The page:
After acquiring certificates through a vendor, we attempted to sign our releases we're pushing out to our userbase. Now in all fairness, I may have downloaded things incorrectly. I don't remember any other option though beyond downloading a certificate and a private key. That's OK though, I just figured I'd use OpenSSL and covert the certificate and private key to a PFX to import into Visual Studio. This ended in utter failure!

The generated PFX using git cmd and Windows Subsystem (Ubuntu) both imported into the ClickOnce but would not function properly with the "Sign the assembly" feature. I tried "sn -d", no password on the pfx, and all sorts of other work arounds. They all ended up giving me a build error that the PFX could not be imported because it has a password on shit!

In the end I had to take the certificate plaintext file and the private key plaintext file, copy them into one plaintext file (cert first, key second) and then run certutil "new file" "output PFX" which then asks for a password. This file successfully creates a PFX that ClickOnce AND assembly signing worked with.

11.11.2022 - Neverwinter Nights (AOL) Lives On Through Forgotten World

One of the earliest, if not the earliest, Massively Multiplayer Online Games was through America Online. Neverwinter Nights was based on the Advanced Dungeons and Dragons (AD&D) rules set and designed around the TSR Gold Box tile/pixel series that was popular at the time.

Neverwinter Nights (Forgotten World) holds a very nostalgic feeling with me because of the simplicity of the game but, in a very unique way, difficulty. Right away you are faced with the choice of class as well as stats. These stats are random though and your ability to be a viable end game player relies not on just your stats but your luck as you level through the game. One could have great stats to start and horrible luck each level and end up a lesser character than someone else.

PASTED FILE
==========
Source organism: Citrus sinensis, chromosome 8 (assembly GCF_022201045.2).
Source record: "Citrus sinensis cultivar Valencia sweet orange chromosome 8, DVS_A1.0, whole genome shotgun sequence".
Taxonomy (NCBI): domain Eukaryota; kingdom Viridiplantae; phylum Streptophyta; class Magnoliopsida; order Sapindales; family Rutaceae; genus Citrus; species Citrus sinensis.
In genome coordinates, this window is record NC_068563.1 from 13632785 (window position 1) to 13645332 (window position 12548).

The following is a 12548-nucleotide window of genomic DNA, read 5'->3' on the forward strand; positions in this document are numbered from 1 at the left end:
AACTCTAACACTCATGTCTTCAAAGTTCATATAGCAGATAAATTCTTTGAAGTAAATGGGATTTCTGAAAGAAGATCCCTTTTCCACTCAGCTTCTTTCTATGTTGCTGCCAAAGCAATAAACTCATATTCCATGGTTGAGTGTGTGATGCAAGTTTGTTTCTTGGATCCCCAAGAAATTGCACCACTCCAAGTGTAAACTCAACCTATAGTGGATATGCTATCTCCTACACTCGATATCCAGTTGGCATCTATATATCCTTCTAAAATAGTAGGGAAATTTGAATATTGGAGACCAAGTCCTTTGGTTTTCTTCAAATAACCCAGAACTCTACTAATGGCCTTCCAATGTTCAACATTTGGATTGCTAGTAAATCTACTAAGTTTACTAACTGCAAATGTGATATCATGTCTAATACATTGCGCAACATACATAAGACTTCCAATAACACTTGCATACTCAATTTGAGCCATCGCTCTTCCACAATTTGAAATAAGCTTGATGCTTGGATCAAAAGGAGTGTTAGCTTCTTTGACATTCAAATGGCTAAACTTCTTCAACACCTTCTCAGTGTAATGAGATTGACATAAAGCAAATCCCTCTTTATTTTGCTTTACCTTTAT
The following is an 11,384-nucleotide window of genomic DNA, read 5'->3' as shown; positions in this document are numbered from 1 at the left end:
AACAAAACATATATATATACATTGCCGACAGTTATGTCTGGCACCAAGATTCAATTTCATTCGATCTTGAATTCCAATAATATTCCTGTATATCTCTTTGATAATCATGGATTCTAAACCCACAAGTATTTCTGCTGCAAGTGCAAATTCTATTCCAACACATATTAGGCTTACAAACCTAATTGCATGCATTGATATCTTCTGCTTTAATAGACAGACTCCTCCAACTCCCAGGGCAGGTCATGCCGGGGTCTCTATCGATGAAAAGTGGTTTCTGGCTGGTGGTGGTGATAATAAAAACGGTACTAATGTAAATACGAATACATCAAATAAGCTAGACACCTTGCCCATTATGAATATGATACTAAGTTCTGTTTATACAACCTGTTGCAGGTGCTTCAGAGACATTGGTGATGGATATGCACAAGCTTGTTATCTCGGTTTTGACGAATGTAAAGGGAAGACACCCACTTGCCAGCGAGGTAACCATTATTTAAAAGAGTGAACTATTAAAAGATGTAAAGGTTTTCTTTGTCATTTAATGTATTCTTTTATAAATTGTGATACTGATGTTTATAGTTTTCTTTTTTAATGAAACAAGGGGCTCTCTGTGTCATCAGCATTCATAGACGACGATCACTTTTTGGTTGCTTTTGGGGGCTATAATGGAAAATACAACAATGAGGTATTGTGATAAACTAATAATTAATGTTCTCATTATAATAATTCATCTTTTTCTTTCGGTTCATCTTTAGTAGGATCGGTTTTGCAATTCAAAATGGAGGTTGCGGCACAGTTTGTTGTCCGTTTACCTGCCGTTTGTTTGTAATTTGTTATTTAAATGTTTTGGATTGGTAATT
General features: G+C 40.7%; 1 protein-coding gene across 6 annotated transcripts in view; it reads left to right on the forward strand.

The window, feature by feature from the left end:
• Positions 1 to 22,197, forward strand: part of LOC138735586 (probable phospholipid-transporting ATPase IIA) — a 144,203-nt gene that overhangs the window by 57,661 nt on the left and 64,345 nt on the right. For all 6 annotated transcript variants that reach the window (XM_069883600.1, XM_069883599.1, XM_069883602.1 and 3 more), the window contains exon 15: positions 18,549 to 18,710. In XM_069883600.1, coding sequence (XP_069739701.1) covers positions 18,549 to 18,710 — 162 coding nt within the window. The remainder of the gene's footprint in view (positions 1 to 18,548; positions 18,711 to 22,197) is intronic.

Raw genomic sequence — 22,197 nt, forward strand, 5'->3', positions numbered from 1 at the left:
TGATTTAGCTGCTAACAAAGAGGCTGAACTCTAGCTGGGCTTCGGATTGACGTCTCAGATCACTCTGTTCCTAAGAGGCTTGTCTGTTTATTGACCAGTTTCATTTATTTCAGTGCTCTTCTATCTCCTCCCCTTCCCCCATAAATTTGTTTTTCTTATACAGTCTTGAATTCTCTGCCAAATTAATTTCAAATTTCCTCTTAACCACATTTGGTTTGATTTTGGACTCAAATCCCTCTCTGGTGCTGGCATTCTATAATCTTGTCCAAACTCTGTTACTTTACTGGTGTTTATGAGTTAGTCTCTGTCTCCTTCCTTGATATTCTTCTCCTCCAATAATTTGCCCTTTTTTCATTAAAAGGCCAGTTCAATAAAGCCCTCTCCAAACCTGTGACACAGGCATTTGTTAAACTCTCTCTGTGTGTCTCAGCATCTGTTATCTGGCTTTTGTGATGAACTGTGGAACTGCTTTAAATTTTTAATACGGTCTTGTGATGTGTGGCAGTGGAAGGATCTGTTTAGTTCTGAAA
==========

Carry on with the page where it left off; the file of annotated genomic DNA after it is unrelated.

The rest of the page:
Working towards a greater character meant something though. It meant that it wasn't just your equipment that defined you but the challenge of getting your character to the end and feeling accomplished with that character. 

08.29.2022 - Roland AIRA J6 Thoughts

I love the creativity and the ease of use of the AIRA J6 but I am starting to find subtle frustrations with the system. A prime example of what seems like a feature that would be easy to implement, because it exists in the T8, is being able to adjust the volume of an individual note. The sounds and sequences I can create seem limitless, but they're all at "max volume" and hard to adjust individual key/note volumes to provide some subtlety to the mix.

08.22.2022 - Roland AIRA J6 and T8

I've been messing around with Roland's AIRA J6 and T8 for the past few months and have been having a blast! Thanks to Ryan Fowler's Guitar Experience for hooking me up quick with the J6! I started with the Roland AIRA T8 and enjoyed the midi aspect of changing drum sounds and around as well as coming up with good tracks. Throwing the Roland AIRA J6 into the configuration cranked my fun up to 11 with the sheer amount of flexibility and melody options. Below are my latest mixes and more can be found on the channel. Price per dollar for people who want to mess around as a hobby, these little devices are amazing!

06.19.2022 - Treasury Direct I Series Bonds

Ahh, irony...a state of affairs or an event that seems deliberately contrary to what one expects and is often amusing as a result.